While most students have run off to Whistler or Seattle for their President’s day weekend, or were furiously catching up on mid-term projects, or nursing hangovers at some windowed restaurant on Railroad Avenue, I’m sitting on my living room floor, cell phone and tape recorder in one hand, cat cradled in the other, talking to Mary Getten, an Animal Communicator or, rather, she’s talking to my cat. Telepathically. Over the phone.
Animal communication is exactly what it sounds like—communication among animals. However, what may not be so obvious about the term animal communication is the mode of which the communication occurs, telepathically, said Getten.
“Animals communicate with each other telepathically all the time. They’re receivers are always on. That’s how they talk,” Getten said in her raspy voice.
Getten first encountered animal communication in 1988, while working at an animal hospital in Sausalito, California. Working with primarily sea lions and seals at the time, Getten became interested in how she could better communicate with the animals in the clinic. She wanted to be able to relay to the doctors at the clinic how the animals felt, where they were hurt, or what they needed. Getten’s interests were answered when she encountered Penelope Smith, a pioneer in animal communication, talking to dogs at a dog walk-athon. Getten began taking communicating classes with Smith soon thereafter.
By 1996, Getten was able to begin practicing animal communication professionally, and now works full-time from an office in her Orcas Island home. Via telephone, Getten speaks to clients about their animal problems, and then communicates directly with their pets over the phone. What makes Getten special, however, is no magical power or inherited trait; it’s just that she is able to tap into her own telepathic ability and converse with animals. Getten is convinced that telepathy is an ability everyone is born with, and with just a little bit of guidance and a lot of practice, anyone can achieve.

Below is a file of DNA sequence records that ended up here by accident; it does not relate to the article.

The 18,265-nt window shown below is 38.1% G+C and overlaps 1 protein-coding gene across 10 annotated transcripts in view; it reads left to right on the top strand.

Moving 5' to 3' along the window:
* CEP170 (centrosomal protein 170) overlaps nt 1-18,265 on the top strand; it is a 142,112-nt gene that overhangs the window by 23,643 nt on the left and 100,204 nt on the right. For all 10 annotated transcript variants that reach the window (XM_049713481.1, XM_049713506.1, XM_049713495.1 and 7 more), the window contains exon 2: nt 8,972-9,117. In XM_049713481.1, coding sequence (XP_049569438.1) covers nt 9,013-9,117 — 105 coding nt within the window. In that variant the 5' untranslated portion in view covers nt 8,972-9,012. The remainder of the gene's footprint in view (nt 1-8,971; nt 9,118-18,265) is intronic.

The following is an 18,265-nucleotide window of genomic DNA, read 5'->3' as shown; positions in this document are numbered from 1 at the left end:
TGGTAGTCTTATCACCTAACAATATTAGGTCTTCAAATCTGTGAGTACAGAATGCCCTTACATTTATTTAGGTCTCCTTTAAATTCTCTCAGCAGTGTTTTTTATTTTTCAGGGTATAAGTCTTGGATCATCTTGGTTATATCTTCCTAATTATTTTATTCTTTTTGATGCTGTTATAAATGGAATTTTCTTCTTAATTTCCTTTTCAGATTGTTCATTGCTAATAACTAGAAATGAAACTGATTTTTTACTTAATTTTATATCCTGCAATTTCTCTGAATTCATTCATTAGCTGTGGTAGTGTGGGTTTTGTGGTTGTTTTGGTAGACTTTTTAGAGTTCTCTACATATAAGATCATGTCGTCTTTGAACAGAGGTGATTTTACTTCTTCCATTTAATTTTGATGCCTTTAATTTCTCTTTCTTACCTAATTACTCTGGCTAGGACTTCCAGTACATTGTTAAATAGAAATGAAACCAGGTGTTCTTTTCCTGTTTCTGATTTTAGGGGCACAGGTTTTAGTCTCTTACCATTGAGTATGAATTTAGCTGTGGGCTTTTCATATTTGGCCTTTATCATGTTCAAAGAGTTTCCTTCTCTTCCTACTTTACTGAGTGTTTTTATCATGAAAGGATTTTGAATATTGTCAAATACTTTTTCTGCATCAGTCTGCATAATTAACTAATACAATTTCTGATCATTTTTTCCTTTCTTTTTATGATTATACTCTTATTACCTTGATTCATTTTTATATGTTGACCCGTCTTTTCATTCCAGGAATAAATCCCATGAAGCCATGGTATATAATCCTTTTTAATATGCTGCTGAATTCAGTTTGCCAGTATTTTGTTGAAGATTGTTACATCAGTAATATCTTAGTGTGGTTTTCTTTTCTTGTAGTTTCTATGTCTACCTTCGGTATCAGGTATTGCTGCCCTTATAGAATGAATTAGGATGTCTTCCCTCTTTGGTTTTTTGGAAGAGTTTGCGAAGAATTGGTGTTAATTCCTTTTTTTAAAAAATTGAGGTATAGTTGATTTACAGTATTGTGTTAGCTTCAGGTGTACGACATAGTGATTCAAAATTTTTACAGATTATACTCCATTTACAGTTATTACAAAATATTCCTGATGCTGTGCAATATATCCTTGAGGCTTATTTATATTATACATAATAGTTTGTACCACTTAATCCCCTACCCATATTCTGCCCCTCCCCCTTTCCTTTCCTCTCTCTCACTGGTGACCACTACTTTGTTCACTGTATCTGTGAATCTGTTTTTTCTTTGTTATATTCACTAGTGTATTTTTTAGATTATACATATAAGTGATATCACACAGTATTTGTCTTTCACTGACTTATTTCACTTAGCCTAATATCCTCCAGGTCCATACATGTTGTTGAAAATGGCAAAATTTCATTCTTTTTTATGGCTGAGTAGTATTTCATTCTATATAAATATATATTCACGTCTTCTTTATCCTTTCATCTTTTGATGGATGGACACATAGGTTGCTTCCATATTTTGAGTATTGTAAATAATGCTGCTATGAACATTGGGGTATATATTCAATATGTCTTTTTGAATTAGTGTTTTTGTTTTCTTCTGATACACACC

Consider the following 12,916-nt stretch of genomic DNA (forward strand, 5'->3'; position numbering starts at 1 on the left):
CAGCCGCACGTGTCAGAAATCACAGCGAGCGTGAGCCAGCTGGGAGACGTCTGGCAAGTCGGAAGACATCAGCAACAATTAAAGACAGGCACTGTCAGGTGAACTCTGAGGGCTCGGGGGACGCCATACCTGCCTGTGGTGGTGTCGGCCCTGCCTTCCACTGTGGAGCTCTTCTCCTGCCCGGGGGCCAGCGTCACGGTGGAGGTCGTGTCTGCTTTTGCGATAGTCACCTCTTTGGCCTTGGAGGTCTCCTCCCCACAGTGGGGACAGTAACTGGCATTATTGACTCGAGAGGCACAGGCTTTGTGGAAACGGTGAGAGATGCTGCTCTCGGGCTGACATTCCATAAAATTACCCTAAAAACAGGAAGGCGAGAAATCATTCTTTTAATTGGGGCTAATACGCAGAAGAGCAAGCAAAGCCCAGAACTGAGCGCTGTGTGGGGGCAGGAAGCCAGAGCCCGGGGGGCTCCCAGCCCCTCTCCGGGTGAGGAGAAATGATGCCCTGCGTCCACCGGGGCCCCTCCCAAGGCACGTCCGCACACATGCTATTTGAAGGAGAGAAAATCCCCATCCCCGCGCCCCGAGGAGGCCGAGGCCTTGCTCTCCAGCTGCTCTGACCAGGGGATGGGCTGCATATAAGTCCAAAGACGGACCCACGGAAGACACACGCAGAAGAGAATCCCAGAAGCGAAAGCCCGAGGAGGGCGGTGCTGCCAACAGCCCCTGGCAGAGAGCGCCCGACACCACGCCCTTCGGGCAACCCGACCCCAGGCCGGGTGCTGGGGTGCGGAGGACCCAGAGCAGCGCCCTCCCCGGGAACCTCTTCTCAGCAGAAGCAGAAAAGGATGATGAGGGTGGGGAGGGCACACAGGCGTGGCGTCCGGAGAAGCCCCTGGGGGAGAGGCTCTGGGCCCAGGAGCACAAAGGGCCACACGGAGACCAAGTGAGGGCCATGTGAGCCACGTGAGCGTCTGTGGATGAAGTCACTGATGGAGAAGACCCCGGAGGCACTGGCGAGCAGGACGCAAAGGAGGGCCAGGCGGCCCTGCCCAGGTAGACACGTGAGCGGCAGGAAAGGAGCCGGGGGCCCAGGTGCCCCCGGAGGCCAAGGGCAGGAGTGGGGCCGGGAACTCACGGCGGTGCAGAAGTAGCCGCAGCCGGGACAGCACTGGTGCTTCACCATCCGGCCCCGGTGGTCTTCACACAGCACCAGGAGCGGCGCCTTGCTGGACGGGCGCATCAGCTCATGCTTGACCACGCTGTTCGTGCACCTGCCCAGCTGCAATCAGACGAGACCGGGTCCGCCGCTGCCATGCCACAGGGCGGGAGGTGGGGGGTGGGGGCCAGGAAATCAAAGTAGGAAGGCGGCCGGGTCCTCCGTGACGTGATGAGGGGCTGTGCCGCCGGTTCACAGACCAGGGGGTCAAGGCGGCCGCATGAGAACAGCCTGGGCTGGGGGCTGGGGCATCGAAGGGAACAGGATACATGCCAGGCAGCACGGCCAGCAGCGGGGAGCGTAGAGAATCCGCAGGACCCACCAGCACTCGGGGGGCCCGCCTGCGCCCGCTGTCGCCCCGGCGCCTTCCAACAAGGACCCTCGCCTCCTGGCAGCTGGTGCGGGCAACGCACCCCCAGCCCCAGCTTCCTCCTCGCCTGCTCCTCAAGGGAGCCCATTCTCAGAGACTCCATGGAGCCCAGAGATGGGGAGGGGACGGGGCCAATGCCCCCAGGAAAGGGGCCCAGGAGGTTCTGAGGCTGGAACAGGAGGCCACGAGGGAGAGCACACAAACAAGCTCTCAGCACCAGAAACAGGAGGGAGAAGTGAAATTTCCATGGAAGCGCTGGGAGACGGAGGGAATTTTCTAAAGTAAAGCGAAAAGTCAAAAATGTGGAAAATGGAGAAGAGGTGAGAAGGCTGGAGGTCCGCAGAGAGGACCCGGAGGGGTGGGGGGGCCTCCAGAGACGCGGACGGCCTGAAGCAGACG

“We all get a lot of information telepathically, we just don’t understand it or even acknowledge where it’s coming from,” Getten said. “We’re all wired to do this, we’ve just been socialized out of it.”
In addition to animal communication, Getten also communicates with nature. She teaches workshops about once a year on nature communication. Her ability to communicate with nature has even helper her personal life.
“I was walking through the woods and a tree started talking to me . . . [the trees] started talking to me about a relationship I was in, and they were telling me to leave Bob [Getten’s boyfriend at the time],” Getten said. “Bob was not really happy when I told him the trees told me to do it.”
Getten is also a member of the Fairy and Human Relations Congress. The congress gathers annually, and convenes to do workshops on nature communication and to communicate with nature directly.
“We sit and communicate with the nature around, so the fairies, and the trees, and the plants, and the water, and the rocks. Yeah, you can really talk to anything, anything that has consciousness. And that’s every living thing, really,” Getten said.
Though Getten communicates with all animals and nature, she strays from humans. Citing general disinterest as the main cause of her shying away from the human mind-reading realm, Getten also notes that humans generally don’t allow others into their minds and aren’t as open to receiving telepathy as animals are.
As far as criticism and skepticism from the public goes, Getten is well aware. However, considering the growth of her business over the last decade, she continues to be met with less and less resistance.
“I think there’s been a shift in the whole collected unconscious of people, more people learn about it and it gets easier and easier,” Getten said.
According to Getten’s website, animal telepathy occurs “mind-to-mind,” and can occur across any distance, which is why Getten is able to communicate with animals from all over the world through the phone. To Getten, everyone is connected through “webs of energy.” When working with a client, Getten feels she is connected to the pet by speaking with the pet owner—she is able to communicate with the pet by using the owner as a sort of intermediary.